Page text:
On 25 January, the mayor of Bucharest, Mr. Sorin Oprescu, has visited his Czech counterpart in Prague in order to learn from Prague’s successful experience in applying and using EU funds for the regeneration of its historic centre. Prague Old City is now one of the main tourist attractions in Europe and a vital revenue generator for the city.


Bucharest’s story is Prague’s reverse of the coin. The regeneration process of Lipscani, the historic quarter of Romania’s capital, is in dangerous disarray, the heritage buildings located there risking an irreversible degradation.


Prague, tourists in old city centre
Tourists strolling in Prague Old City
Bucharest 2009, street in bad repair in Lipscani historic quarter (©Valentin Mandache)
Bucharest 2009, a desolate street in bad repair, Lipscani historic quarter (©Valentin Mandache)

That is the result of years of procrastination from the authorities, two decades long protracted ownership disputes generated by the usurpations of the communist era and a property bubble that saw prices skyrocket to unsustainable levels, higher that in locations such as Paris’ Le Marais.


Added to that is the ongoing crisis that will have inevitable consequences for the embattled historical centre. Lipscani needs massive investment in infrastructure and the renovation/ restoration of its magnificent period properties. Sedesa, a Spanish company, contracted by the mayoralty. at great expense for the public purse, to mend and update Lipscani infrastructure is plagued by mismanagement and misuse of funds, with the result that its works are in a mess and an eyesore for Bucharest’s historical centre. That is  certainly not a tourist attraction, on the contrary.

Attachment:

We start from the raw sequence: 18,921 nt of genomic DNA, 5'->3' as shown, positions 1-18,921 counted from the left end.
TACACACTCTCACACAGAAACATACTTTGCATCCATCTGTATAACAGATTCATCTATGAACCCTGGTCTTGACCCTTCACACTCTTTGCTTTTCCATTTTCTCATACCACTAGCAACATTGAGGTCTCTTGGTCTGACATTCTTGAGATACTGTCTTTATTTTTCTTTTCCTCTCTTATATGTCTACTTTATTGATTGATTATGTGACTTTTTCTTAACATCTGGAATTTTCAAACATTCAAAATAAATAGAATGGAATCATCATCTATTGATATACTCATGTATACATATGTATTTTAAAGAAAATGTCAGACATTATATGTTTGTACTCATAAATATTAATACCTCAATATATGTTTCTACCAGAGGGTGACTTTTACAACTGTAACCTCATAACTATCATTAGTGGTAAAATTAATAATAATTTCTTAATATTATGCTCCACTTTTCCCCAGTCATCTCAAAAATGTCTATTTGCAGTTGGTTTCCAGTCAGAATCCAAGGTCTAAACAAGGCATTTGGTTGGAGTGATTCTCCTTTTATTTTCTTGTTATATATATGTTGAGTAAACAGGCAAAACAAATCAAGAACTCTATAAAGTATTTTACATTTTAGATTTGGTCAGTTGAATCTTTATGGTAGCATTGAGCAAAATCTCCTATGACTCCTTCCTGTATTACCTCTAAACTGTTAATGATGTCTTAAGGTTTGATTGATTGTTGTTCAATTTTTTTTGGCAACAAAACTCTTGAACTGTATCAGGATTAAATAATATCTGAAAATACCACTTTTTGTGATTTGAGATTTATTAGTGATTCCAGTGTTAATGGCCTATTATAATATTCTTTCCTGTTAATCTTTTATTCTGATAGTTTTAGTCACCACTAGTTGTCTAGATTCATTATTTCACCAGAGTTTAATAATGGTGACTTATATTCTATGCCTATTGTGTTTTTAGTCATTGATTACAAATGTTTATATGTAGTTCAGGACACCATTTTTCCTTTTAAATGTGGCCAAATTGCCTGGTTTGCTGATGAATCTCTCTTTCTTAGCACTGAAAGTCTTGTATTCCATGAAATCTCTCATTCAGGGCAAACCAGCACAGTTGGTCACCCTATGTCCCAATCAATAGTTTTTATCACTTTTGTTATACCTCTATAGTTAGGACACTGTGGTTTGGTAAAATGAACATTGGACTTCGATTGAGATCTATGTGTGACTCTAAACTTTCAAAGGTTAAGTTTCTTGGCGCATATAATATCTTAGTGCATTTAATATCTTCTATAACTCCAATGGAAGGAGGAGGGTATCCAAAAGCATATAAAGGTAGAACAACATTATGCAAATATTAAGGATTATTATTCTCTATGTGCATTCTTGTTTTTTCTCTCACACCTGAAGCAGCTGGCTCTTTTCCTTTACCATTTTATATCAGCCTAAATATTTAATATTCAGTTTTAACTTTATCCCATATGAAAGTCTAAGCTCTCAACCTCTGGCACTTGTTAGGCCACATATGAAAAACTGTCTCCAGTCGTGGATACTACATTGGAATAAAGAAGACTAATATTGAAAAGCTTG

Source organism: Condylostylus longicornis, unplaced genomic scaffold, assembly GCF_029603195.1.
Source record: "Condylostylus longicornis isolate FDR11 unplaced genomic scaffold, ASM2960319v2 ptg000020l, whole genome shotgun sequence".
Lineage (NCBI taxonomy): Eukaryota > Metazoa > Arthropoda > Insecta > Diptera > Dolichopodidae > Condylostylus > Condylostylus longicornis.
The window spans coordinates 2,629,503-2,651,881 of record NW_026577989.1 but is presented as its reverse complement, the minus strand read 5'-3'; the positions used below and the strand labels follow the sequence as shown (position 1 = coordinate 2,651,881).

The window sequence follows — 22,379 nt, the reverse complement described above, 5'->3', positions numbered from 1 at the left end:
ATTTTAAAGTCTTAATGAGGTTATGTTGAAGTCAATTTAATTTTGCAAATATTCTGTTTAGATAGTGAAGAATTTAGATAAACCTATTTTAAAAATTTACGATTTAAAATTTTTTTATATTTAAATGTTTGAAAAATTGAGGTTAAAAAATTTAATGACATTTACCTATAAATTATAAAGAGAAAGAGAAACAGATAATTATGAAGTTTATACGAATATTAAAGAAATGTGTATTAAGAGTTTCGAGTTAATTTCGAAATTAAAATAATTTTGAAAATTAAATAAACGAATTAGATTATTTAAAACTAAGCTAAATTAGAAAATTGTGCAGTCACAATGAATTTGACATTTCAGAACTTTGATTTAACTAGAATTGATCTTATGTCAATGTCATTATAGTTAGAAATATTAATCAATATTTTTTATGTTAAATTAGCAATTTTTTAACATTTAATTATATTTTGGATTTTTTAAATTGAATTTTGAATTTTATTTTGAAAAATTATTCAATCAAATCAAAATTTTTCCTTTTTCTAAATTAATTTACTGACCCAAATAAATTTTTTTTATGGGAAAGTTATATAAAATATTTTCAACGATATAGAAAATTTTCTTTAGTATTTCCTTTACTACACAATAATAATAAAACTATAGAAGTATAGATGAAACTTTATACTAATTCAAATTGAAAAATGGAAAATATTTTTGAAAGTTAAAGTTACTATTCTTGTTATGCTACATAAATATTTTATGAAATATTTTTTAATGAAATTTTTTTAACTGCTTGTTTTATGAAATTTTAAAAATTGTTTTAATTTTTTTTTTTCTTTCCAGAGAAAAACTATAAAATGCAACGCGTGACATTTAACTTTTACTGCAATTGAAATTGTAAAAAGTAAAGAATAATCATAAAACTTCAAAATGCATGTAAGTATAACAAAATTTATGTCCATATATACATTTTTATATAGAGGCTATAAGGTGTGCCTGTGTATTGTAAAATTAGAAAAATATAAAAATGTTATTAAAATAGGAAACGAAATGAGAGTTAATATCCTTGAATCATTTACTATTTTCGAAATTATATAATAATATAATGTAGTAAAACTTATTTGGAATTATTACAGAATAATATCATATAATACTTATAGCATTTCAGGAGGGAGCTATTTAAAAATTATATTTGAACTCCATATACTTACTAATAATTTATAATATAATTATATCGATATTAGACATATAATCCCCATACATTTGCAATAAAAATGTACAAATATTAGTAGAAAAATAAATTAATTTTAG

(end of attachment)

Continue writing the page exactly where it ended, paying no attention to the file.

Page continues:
Bucharest 2009, typical desolate urban landscape in Lipscani historic quarter (©Valentin Mandache)
Road works undergoing archaeological content investigation, Lipscani, Bucharest 2009 (©Valentin Mandache)
Road works undergoing archaeological content investigation, Lipscani, Bucharest 2009 (©Valentin Mandache)

A modern road and sewage infrastructure would have constituted the platform for starting the the proper regeneration process. Now that seems more uncertain than at any time in the last decade. The mayor, who has been elected less than a year ago, has to take decisive action and implement the much awaited regeneration plan.


One of the many stagnatn renovation projects in Lipscani, Bucharest 2009 (©Valentin Mandache)
One of the many stagnating renovation projects in Lipscani, Bucharest 2009 (©Valentin Mandache)

In that regard the visit to Prague is a step in the right direction, although mayor Oprescu could have seen closer to home, in Romania itself, a successful example of historical quarter regeneration in the city of Sibiu. There is much to learn from the experience of this ancient Transylvanian city, where the local authorities more than a decade ago actively sought advice and funding from the German government (country hosting many of Sibiu born ethnic Germans) and the European Union, which produced excellent results. Consequently Sibiu was named the European Capital of Culture in 2007 and a recent Forbes survey put it among the top 10 most idyllic cities in Europe.

It is clear that Bucharest has a long and bumpy road to a place that would vindicate its rich history and huge potential as the sixth largest European city. ©Valentin Mandache

 ©Valentin Mandache and http://viapontica.wordpress.com 2009. Unauthorized use and/or duplication of this material without express and written permission from this blog’s author is strictly prohibited.

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If you are interested in acquiring a period property in Romania or start a renovation project, I would be delighted to assist in locating the property for you, specialist research, planning permissions, restoration project management, etc. To discuss your particular plan please see my contact details in the Contact page of this weblog.

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